The ethical standards through which the conduct of employees is gauged has been quite successful as they have ensured that the public receives the best and an unbiased treatment from these officials. The officers working in the public offices have, therefore, acquired standardized behaviors which enable them to be transparent during their engagements. This has been very effective and has, indeed, facilitated the availing of quality services to the society. By instituting provisions which aim at facilitating benefits to the public officers, the officers have been empowered to work with devotion, a situation that has enabled the public to restore confidence in public offices. In fact, such empowering eliminates vices such as favoritism, and everyone feels that his/her needs are addressed in an adequate manner (Svara, 2007). The improvement of work ethics eliminates the possibility of having exploitative relationships between the public service employees. Additionally, these standards solve some of the issues which result into conflicts of interest, and this eliminate the chances of having a single individual serve in multiple positions.
The desire to enhance ethics in the public service has necessitated the assignment of duties on the basis of the skills individuals possess. Nevertheless, enhancing this would be a step forward towards the improvement of service, and it would also serve to eliminate inadequacy which results when incompetent individuals ends up taking prime positions in the public service. There would also be adequate avenues for enforcing standards and, therefore, appropriate penalization would be accorded to those who contravene these standards (Svara, 2007).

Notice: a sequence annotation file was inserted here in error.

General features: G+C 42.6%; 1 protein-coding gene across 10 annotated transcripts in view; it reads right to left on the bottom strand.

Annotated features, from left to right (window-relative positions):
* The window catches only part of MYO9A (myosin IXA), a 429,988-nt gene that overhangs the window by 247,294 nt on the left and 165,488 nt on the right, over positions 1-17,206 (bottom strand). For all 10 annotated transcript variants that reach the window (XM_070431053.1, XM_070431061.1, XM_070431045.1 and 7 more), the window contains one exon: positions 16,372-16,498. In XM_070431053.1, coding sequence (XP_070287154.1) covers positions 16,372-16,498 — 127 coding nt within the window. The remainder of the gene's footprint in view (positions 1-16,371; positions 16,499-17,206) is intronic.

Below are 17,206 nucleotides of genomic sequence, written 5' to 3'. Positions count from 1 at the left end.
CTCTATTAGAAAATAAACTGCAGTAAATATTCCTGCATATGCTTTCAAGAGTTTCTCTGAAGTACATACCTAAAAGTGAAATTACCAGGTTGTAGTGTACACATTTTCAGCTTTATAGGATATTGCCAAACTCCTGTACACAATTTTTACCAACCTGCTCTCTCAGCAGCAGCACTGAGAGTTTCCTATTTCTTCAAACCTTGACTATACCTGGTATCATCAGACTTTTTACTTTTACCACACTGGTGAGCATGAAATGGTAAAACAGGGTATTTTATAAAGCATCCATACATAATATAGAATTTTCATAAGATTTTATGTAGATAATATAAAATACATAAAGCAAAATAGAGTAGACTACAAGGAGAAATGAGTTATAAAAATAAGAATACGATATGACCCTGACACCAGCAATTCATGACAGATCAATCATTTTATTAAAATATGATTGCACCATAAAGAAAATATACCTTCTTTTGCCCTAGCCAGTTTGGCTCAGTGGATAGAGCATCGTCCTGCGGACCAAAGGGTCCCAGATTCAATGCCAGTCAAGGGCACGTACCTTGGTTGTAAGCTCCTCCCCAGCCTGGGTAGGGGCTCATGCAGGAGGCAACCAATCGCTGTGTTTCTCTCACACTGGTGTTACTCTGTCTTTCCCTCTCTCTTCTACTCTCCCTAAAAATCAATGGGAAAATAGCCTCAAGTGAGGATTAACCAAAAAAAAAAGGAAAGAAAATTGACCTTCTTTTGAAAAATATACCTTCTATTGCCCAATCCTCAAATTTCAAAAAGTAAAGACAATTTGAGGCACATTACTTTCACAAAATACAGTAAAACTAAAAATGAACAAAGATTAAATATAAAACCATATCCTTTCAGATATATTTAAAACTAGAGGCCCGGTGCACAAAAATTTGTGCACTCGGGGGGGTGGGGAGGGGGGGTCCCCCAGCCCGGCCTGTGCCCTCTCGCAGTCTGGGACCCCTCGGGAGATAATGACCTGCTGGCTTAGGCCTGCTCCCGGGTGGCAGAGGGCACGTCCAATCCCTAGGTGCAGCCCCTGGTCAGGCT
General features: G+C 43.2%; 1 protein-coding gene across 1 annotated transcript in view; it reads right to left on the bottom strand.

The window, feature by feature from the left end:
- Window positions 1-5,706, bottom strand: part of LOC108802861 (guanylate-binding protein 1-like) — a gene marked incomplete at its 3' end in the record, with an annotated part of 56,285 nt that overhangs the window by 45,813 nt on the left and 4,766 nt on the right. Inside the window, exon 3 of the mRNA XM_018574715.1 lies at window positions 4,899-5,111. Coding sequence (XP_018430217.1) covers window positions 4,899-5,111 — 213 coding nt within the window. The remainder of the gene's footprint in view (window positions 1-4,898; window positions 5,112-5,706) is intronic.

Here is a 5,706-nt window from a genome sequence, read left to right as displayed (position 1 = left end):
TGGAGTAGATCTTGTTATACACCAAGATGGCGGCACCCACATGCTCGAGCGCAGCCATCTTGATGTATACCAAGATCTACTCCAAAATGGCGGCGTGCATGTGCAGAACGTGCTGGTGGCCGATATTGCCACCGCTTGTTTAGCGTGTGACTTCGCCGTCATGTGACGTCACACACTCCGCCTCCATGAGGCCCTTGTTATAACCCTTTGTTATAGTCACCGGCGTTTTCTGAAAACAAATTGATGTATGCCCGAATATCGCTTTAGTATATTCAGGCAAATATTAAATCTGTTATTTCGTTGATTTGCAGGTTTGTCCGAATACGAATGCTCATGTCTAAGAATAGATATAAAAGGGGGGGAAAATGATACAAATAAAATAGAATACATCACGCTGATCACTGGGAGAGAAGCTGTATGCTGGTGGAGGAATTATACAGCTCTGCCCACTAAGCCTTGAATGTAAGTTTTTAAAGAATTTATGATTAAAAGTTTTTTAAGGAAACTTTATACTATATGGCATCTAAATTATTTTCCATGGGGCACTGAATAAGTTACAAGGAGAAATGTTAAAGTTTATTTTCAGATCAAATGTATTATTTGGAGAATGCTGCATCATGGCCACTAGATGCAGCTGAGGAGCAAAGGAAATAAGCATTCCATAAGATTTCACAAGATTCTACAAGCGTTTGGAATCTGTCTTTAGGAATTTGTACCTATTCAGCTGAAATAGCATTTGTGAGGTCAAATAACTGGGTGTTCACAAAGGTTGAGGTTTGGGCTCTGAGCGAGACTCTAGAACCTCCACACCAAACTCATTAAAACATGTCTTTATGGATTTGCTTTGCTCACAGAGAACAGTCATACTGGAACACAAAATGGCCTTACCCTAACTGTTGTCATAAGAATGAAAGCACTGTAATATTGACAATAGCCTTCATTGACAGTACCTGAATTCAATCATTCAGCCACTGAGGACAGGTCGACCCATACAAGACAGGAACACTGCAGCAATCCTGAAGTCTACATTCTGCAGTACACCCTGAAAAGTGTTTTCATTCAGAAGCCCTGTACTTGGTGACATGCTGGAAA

Ethical Standards and Expectations
Enforcing ethical standards would facilitate the realization of the public expectations that public servants are impartial, especially as they undertake those duties that have been allocated to them officially. Employees working in the federal government are expected to maintain relationships which further teamwork and performance, and not those that advance personalized relationships. In order to avoid controversy, employees are expected to seek approval of their seniors before engaging in those activities which may be, for some reason, be perceived to usher in partiality (Menzel, 2007). These activities include contracting as well as investigations which may be touching on matters of finance and staff payroll. For instance, there are those who may consider the contracting of close family members, former employees, as well as friends to be an indication of impartiality of favoritism. Florida is one of the states where the enforcement of ethical standards does restrict public officers from engaging in those services which would influence unfair practices. This would avert instances of misuse of the public positions in a manner that may involve giving preference to relatives.